stanford center on poverty and inequality

News and Opportunities
Welcome Back Students!

Interested in becoming more involved with the Center on Poverty and Inequality? To celebrate the start of the school year, we’re hosting a welcome reception for undergraduate and graduate students. Please drop by and enjoy the cupcakes, meet our staff, and learn more about what we do. Bring your friends! No RSVP required.

Thursday, September 28, Building 370, 4:30pm
New Poverty Numbers

According to the Supplemental Poverty Measure, poverty fell by half of a percentage point between 2015 and 2016. But not everyone benefited from this overall decline ... elderly Americans, for example, experienced an increase in poverty.
The Other Side of Assimilation

In his new book, CPI research group leader Tomás Jiménez turns the usual immigration story on its head by showing us how immigrants are changing America, not how America is changing immigrants. 
National Poverty Fellows Program

The Institute for Research on Poverty invites scholars who have received their Ph.D. within the last six years to apply for its 2018–2019 National Poverty Fellows Program. Fellows will be in residence at the Office of Planning, Research and Evaluation in the Administration for Children and Families. Applications are due by November 26, 2017.

Pathways Magazine
There are Still Two Americas

We remain two Americas: a high-poverty America for blacks, Hispanics, and Native Americans, and a (relatively) low-poverty America for whites and Asians.
A New Safety Net for 21st-Century Families

The U.S. safety net is designed for the stable families of the past. In a bold new prescription for revamping the welfare system, Lonnie Berger shows that, if we continue to pretend that family arrangements are stable and simple, our policies will miss the mark by ignoring the reality of how children are being raised. 

Current Trends in Social Mobility

In this video from our online course on poverty and inequality, CPI research group leader Raj Chetty examines how geography affects the chances that a child born into poverty will move up the income ladder.

Talks and Events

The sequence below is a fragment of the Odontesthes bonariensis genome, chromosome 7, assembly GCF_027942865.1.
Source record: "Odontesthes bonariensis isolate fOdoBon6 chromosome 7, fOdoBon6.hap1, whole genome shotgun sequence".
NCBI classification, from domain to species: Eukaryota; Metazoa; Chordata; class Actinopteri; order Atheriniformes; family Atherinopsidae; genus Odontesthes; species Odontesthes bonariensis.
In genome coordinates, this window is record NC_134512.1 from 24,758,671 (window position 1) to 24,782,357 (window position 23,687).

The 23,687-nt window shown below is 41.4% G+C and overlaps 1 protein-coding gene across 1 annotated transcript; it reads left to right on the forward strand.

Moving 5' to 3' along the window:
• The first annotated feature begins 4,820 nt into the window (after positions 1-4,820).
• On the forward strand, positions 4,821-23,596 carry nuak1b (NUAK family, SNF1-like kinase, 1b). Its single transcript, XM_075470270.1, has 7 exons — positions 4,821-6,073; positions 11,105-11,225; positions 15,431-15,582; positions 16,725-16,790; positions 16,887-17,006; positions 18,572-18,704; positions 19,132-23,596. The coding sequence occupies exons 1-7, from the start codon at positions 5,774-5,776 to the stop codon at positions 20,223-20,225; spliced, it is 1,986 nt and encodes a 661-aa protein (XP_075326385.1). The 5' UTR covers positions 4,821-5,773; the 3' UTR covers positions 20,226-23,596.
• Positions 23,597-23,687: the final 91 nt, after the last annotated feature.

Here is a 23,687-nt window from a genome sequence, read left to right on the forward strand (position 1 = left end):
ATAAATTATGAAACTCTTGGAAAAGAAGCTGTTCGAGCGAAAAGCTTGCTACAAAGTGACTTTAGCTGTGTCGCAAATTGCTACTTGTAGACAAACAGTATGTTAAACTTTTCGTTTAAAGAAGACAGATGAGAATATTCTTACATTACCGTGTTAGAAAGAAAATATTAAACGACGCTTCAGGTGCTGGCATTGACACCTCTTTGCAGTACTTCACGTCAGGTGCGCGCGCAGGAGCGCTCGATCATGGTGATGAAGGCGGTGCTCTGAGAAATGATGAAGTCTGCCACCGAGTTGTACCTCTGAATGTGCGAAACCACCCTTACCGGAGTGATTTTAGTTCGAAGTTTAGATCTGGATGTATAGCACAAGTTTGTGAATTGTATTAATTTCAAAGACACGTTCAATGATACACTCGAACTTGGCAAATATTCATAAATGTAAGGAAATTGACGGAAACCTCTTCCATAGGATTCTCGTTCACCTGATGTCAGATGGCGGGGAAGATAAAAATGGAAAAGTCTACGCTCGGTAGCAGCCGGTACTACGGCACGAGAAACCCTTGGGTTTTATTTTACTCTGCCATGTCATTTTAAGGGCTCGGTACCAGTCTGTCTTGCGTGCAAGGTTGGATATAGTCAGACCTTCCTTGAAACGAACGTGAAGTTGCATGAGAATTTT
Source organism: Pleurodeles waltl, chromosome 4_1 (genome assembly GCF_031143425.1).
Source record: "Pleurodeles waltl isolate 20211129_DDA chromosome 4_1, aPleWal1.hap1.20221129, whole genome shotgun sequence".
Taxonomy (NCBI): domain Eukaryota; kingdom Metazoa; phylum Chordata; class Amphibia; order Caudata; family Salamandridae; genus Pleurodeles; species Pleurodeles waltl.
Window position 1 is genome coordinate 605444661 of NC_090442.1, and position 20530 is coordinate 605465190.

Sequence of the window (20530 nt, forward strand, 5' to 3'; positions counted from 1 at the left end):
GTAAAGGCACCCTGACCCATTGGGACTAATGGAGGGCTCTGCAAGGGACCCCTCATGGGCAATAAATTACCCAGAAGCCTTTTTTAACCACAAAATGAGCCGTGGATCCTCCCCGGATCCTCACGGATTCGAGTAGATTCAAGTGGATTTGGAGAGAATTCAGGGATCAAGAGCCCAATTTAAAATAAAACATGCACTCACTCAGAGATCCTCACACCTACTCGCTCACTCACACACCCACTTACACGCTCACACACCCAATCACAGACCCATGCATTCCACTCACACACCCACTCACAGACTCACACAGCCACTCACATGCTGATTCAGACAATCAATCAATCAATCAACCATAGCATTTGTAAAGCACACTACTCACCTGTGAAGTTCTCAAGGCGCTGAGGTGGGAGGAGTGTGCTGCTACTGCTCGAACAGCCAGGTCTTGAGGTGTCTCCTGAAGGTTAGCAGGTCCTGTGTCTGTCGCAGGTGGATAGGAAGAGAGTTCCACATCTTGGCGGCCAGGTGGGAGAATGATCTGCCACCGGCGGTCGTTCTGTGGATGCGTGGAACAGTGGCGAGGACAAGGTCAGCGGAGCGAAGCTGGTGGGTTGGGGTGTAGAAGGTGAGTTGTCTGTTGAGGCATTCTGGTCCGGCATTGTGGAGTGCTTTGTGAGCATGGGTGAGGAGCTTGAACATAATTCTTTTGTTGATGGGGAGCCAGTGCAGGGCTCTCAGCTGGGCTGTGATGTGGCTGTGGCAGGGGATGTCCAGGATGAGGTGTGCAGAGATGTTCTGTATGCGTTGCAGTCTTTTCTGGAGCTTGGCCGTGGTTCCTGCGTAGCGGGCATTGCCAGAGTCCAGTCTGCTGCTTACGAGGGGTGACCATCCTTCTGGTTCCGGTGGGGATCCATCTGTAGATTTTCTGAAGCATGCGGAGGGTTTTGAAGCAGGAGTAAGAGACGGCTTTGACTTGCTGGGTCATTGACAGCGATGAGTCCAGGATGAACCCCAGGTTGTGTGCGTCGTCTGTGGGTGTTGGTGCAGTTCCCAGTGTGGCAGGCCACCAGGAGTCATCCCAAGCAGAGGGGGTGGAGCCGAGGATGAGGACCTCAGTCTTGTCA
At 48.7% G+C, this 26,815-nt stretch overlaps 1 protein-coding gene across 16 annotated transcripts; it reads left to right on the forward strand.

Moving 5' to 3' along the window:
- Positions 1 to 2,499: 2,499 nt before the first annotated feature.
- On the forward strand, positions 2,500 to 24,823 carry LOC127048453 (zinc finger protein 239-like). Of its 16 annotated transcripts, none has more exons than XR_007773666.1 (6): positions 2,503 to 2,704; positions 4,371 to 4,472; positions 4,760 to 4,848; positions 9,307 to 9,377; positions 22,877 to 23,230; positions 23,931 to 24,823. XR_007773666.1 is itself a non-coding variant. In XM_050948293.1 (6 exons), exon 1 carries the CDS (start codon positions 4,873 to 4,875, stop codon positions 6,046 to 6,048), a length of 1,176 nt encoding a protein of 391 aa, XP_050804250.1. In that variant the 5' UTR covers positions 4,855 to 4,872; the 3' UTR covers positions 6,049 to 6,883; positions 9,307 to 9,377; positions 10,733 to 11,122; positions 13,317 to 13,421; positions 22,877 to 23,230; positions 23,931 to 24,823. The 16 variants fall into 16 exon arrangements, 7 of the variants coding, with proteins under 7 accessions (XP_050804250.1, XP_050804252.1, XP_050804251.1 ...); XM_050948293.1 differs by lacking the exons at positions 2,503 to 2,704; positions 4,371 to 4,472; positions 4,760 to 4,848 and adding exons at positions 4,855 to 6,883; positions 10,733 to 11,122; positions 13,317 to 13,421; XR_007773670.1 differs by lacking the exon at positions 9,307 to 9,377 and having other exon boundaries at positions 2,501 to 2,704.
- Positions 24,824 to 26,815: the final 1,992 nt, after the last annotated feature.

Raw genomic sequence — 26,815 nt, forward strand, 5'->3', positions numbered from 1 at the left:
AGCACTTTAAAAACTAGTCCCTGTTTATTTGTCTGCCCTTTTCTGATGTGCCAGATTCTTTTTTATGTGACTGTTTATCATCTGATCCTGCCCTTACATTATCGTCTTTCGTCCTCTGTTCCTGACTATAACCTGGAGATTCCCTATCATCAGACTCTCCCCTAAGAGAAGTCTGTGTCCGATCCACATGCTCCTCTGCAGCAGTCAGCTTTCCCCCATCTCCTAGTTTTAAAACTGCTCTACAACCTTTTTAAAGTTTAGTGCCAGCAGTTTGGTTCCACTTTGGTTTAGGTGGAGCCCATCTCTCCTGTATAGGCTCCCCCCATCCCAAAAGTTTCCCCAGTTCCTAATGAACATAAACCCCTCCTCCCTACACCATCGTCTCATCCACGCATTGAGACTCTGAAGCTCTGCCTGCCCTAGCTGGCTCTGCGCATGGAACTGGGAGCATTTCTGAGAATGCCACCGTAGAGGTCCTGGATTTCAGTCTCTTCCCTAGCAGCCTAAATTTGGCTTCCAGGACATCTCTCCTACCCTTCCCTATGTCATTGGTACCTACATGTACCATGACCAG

Heterogeneity: New Opportunities for Causal Inference and Prediction

ETH Zürich professor Peter Buhlmann explores how heterogeneity in large-scale data can be exploited for causal inference and more robust prediction.

Monday, October 2, MBA Class of 1968 Building, Room C105, 1:10pm
Rethinking Mental Health Services for American Indian Communities

How should mental health services be delivered to American Indian communities? A public talk by University of Michigan professor Joseph Gone.

Tuesday, October 3, Margaret Jacks Hall, Terrace Room, 4pm
Unequal Families, Unequal Effects

UCLA professor Jennie Brand explains why not all divorces are created equal. 

Thursday, October 5, Mendenhall 101, 12:30pm
Workforce and Learning Pathways in a Period of Dynamic Change

This conference explores the economic, social, and political impact of the changing nature of work.

Friday, October 6, Arrillaga Alumni Center, 8:30am
Income and Wealth Inequality

How is inequality connected to our schools, our governments, and even the taxes we pay? CPI research group leader Emmanuel Saez presents evidence on income and wealth inequality.

Tuesday, October 10, Science Teaching & Learning Center, Room 111, 7:30pm
What Can Universal Basic Income Do for Gender Justice?

NYU Shanghai professor Almaz Zelleke examines the relationship between a universal basic income and gender justice.

Wednesday, October 18, Cubberley Auditorium, 5:30pm
Understanding America’s Workforce

Academics and journalists come together to discuss the lack of diversity in Silicon Valley, the plight of immigrant laborers, the human fallout of the gig economy, and the role of data in discrimination.

Friday, October 20, Arrillaga Alumni Center, 8:30am

Featured Research
A selection of poverty and inequality papers recently released by CPI affiliates

Culture, Ethnicity, and Diversity
Klaus Desmet, Ignacio Ortuño-Ortín, and Romain Wacziarg – American Economic Review

High School Choices and the Gender Gap in STEM
David Card and A. Abigail Payne – NBER

Is There Still Son Preference in the United States?
Francine D. Blau, Lawrence M. Kahn, Peter Brummund, Jason Cook, and Miriam Larson-Koester – NBER

Multi-Generational Impacts of Childhood Access to the Safety Net: Early Life Exposure to Medicaid and the Next Generation’s Health
Chloe N. East, Sarah Miller, Marianne Page, and Laura R. Wherry – NBER

Scraping by: Income and Program Participation After the Loss of Extended Unemployment Benefits
Jesse Rothstein and Robert G. Valletta – Journal of Policy Analysis and Management

Virtual Classrooms: How Online College Courses Affect Student Success
Eric P. Bettinger, Lindsay Fox, Susanna Loeb, and Eric S. Taylor – American Economic Review

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The Stanford Center on Poverty and Inequality, a program of the Institute for Research in the Social Sciences, is partly supported by the Corporation for National and Community Service, the Elfenworks Foundation, Laura and John Arnold Foundation, the National Science Foundation, The Annie E. Casey Foundation, The Ballmer Group, The James Irvine Foundation, Tides Foundation, and the U.S. Department of Health and Human Services (Office of the Assistant Secretary for Planning and Evaluation).

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